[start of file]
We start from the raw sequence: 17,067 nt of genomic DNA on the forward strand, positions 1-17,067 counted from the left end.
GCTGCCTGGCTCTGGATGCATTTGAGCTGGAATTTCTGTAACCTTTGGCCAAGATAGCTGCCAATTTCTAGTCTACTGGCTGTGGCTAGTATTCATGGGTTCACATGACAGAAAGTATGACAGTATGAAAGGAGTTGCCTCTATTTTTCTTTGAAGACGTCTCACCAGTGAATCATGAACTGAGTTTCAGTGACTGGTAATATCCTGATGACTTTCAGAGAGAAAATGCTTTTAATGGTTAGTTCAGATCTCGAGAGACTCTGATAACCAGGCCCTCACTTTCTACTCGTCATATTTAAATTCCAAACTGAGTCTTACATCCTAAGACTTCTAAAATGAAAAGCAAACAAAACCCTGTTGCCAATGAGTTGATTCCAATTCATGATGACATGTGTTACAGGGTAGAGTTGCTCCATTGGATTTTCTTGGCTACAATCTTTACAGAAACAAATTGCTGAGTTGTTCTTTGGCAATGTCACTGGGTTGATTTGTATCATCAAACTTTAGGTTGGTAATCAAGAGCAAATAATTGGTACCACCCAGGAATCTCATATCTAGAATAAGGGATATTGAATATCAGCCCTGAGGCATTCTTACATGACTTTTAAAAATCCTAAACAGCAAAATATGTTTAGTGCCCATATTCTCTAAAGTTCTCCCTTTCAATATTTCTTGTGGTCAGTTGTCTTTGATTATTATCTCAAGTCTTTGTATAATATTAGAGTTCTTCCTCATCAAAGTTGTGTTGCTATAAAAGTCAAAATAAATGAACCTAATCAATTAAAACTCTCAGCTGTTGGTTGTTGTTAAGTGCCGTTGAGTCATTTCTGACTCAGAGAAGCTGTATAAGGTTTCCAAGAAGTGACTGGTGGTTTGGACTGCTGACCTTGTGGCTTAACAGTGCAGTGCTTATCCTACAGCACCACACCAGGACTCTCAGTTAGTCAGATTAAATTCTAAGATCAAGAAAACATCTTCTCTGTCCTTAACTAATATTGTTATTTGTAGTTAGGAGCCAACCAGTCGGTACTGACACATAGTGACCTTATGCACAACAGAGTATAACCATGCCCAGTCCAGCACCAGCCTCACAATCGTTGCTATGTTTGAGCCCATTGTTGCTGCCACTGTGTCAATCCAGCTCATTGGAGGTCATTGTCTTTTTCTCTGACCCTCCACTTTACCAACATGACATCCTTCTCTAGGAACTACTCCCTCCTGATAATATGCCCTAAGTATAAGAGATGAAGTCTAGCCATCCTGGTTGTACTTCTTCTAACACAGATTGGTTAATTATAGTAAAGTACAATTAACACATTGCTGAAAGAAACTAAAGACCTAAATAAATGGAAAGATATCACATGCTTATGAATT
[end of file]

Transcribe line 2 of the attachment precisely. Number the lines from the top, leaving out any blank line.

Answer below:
GCTGCCTGGCTCTGGATGCATTTGAGCTGGAATTTCTGTAACCTTTGGCCAAGATAGCTGCCAATTTCTAGTCTACTGGCTGTGGCTAGTATTCATGGGTTCACATGACAGAAAGTATGACAGTATGAAAGGAGTTGCCTCTATTTTTCTTTGAAGACGTCTCACCAGTGAATCATGAACTGAGTTTCAGTGACTGGTAATATCCTGATGACTTTCAGAGAGAAAATGCTTTTAATGGTTAGTTCAGATCTCGAGAGACTCTGATAACCAGGCCCTCACTTTCTACTCGTCATATTTAAATTCCAAACTGAGTCTTACATCCTAAGACTTCTAAAATGAAAAGCAAACAAAACCCTGTTGCCAATGAGTTGATTCCAATTCATGATGACATGTGTTACAGGGTAGAGTTGCTCCATTGGATTTTCTTGGCTACAATCTTTACAGAAACAAATTGCTGAGTTGTTCTTTGGCAATGTCACTGGGTTGATTTGTATCATCAAACTTTAGGTTGGTAATCAAGAGCAAATAATTGGTACCACCCAGGAATCTCATATCTAGAATAAGGGATATTGAATATCAGCCCTGAGGCATTCTTACATGACTTTTAAAAATCCTAAACAGCAAAATATGTTTAGTGCCCATATTCTCTAAAGTTCTCCCTTTCAATATTTCTTGTGGTCAGTTGTCTTTGATTATTATCTCAAGTCTTTGTATAATATTAGAGTTCTTCCTCATCAAAGTTGTGTTGCTATAAAAGTCAAAATAAATGAACCTAATCAATTAAAACTCTCAGCTGTTGGTTGTTGTTAAGTGCCGTTGAGTCATTTCTGACTCAGAGAAGCTGTATAAGGTTTCCAAGAAGTGACTGGTGGTTTGGACTGCTGACCTTGTGGCTTAACAGTGCAGTGCTTATCCTACAGCACCACACCAGGACTCTCAGTTAGTCAGATTAAATTCTAAGATCAAGAAAACATCTTCTCTGTCCTTAACTAATATTGTTATTTGTAGTTAGGAGCCAACCAGTCGGTACTGACACATAGTGACCTTATGCACAACAGAGTATAACCATGCCCAGTCCAGCACCAGCCTCACAATCGTTGCTATGTTTGAGCCCATTGTTGCTGCCACTGTGTCAATCCAGCTCATTGGAGGTCATTGTCTTTTTCTCTGACCCTCCACTTTACCAACATGACATCCTTCTCTAGGAACTACTCCCTCCTGATAATATGCCCTAAGTATAAGAGATGAAGTCTAGCCATCCTGGTTGTACTTCTTCTAACACAGATTGGTTAATTATAGTAAAGTACAATTAACACATTGCTGAAAGAAACTAAAGACCTAAATAAATGGAAAGATATCACATGCTTATGAATT